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This 3-episode mini-season will cover: the many paths to a coding career, where coders work, and what coders expect from each other.
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Transcript (Generated by OpenAI Whisper)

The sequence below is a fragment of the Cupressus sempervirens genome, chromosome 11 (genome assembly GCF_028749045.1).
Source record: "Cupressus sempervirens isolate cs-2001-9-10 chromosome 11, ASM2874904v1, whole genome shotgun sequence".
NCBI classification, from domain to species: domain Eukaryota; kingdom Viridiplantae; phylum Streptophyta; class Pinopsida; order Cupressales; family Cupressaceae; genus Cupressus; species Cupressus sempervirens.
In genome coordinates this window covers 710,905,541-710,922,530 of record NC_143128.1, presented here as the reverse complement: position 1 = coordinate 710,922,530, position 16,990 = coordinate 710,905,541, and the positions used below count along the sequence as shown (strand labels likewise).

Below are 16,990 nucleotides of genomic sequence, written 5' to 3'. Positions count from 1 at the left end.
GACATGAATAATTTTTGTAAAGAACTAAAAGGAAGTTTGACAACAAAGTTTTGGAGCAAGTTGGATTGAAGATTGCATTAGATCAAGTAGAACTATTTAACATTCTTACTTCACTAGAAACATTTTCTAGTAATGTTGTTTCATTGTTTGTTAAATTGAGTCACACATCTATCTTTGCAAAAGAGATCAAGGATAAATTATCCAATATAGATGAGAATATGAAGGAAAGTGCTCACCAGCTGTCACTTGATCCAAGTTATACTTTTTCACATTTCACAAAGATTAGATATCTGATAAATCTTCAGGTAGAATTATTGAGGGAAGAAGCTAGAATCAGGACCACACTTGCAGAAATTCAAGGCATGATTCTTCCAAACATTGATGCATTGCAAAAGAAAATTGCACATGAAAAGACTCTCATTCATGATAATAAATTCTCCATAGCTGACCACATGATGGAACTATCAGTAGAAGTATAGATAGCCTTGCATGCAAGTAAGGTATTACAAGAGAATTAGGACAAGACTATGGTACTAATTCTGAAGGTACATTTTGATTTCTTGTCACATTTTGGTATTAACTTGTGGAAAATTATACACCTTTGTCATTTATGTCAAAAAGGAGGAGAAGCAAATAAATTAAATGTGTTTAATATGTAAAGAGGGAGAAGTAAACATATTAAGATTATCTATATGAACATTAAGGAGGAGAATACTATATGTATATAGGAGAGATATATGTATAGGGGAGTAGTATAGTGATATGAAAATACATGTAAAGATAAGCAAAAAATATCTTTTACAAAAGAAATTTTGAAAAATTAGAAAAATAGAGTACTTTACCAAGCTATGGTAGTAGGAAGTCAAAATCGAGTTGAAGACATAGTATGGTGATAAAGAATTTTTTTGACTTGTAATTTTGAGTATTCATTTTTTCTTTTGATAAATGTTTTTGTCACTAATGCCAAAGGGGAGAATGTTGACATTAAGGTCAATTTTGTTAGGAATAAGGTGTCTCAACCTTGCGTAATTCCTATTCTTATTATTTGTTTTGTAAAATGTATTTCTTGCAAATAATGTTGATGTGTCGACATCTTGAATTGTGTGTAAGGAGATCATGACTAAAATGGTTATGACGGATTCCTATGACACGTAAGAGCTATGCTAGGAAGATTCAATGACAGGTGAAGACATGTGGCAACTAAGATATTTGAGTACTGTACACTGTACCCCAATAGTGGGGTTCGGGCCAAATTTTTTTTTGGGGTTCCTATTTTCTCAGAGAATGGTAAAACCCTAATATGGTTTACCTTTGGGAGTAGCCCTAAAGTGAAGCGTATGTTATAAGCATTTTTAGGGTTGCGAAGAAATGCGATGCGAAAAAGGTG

What happens next? This is a question that developers should learn to ask more frequently. And not just developers, but anyone who is trying to develop a stronger sense of intuition, better decision making. This question of what happens next is not easy to answer. And that's what we're talking about on today's episode. My name is Jonathan. We're traveling and listening to developers. My goal on this show is to help driven developers like you find clarity, perspective, and purpose in their careers. Here's why this question is so important. Basically what we're talking about when we say what happens next is what happens after the first and most obvious thing happens. Let's say for example that you are trying to increase the competency for a given subject on your team. And so you decide that you're going to pour some resources. Let's say you are the decision maker, you decide where money goes, and so you're going to pour some resources into learning about that particular subject. Now what happens next? Of course the first thing that happens, the most obvious thing is that the people that you are providing this training to, they might go and take this training and you may have some higher competency around this training. But what are the second order effects of this decision? What happens next? What happens after these people receive their training? What are the other effects that there may be on, let's say for example, people who are not a part of your team? Perhaps they feel that somehow it's unjust that these particular team members are attending training that they would like to have the same kind of resources spent on them for their training or it's possible that the next time that you experience some kind of shortage, some talent shortage that you believe that the go-to option is to spend more money on training rather than for example maybe a better option, right? Maybe there's somebody within the company that you don't yet know about that actually already has that competency and if you were to collaborate with those other team members maybe collaborate with a manager to determine who else may have that competency then the training resources that you could spend in a better spot may be wasted. So it's obvious that thinking about second order effects makes sense for managers, it makes sense for people who are trying to make decisions with money for people who are looking at the long-term effects on a given system. But how can it make sense to think about this more deeply for the average software engineer someone who isn't in that management or leadership position? That's what we're talking about. And after we talk about today's sponsor, Red Hat. Command Line Heroes is an original podcast from Red Hat about the people who transform technology from the command line up. The all new season returned this summer to explore the job of being a coder. It's a three episode mini season where author Clive Thompson joins host Serrani Barak to share his insights from over 200 interviews with coders for his latest book. The three episode mini season will cover the mini paths to a coding career where software engineers work and what they expect from each other. Past seasons have ranged from the history of open source to the origins of popular programming languages and most recently the creation of revolutionary hardware. Head on over to the podcast platform of your choice. Maybe the one you're using right now to listen and subscribe to command line heroes. Thanks again to Red Hat for sponsoring today's episode of Developer Tea. So here's the critical thing about thinking about second order, third order, fourth order effects. These are the things that happen beyond the original decision. Most of the time the rewards that we receive, the recognition that we receive from our co-workers, from our managers, the raises we get they're often based on the first order effects. Think about this for a second. If you were to let's say speed up the front page for your company's website, I don't know, if you were to do something that was easy to measure, it was easy to see the value that you generated and it was easy to see the first order effect. The idea that people would come to the website, maybe the measurement of how long it takes for that front page to load would go down and so you receive some kind of recognition. This is a first order effect and it's immediate response and it makes sense in a lot of ways that our reward systems would be based off of first order effects. The reason for this is that second order, third order, fourth order, etc. Those are harder to measure. It's harder to see the direct impact that speeding up your website is going to have on how long a customer stays with the company. Maybe they will stay longer with the company. Maybe that is a positive second, third or fourth order effect. Just to be clear, a second, third, fourth order effect, these are things that happen well after the initiating action that caused that thing to happen. The reason why they're so hard to measure is because of that delay. Something else has happened in between and it's hard to disambiguate whether the original action that you took was actually the reason that this second, third, fourth order effect occurred or whether it was the first order effect of a different action entirely. This idea of focusing on the downstream effects and finding ways to measure those downstream effects, this is so important. This is the real point I want to drive home. That's because most of the time is spent in the second and beyond order effects. This time is spent past that first order effect and into the multiple resulting effects after that. That's because our decisions compound. When we make one decision, it changes all of our future decisions. We're not going to get into the philosophy of the different decision paths we might take. When we make a given decision, it changes the future of all of our other decisions and every other decision is built on top of that one. This is the critical factor here. Once we make a decision, the effects of that decision will last indefinitely. We can't really measure exactly what those effects are but they will last indefinitely. You've changed the landscape of what's going to happen whether the scope of that is within your company or within your personal life or if it's much larger. There is a way to generate an understanding or an appreciation for these in order effects. I guess one plus in order effects. Anything beyond the initial action. That is to develop empathy for other people. The seems disconnected, but I'm going to draw the line between these two things here. If you develop empathy for other people, you'll realize that a large amount of our life experiences are the result of downstream effects. A lot of our life experiences are the result of one plus in order effects. These are decisions that were made that maybe initially had one effect but then they snowballed into this other different effect. Having empathy for other people's situations, their experiences, this helps you see more clearly the one plus in order effects that have occurred from particular decisions. This is an easy way to provide you with a microscope or maybe a biographical lens on these effects that we're talking about, the downstream effects of our decisions. Thank you so much for listening to today's episode of Developerty. I hope that you will shift your focus, you can't forget the first order effects, but shift your focus to the downstream effects. This is long-term thinking at its finest and even though we are configured to provide feedback, to provide rewards or even the opposite of that to provide our punishments or negative reinforcement on those first order effects, I hope that you will see the value in focusing more on those downstream effects. Thank you so much for listening to this episode. Thank you again to Red Hat for sponsoring this episode. Head over to the podcast listening platform of your choice. Whatever you're listening to right now will probably work great. Look up, command line heroes. This episode and every episode of Developerty can be found on spec.fm and this episode was produced by Sarah Jackson. My name is Jonathan Cutrell and until next time, enjoy your tea.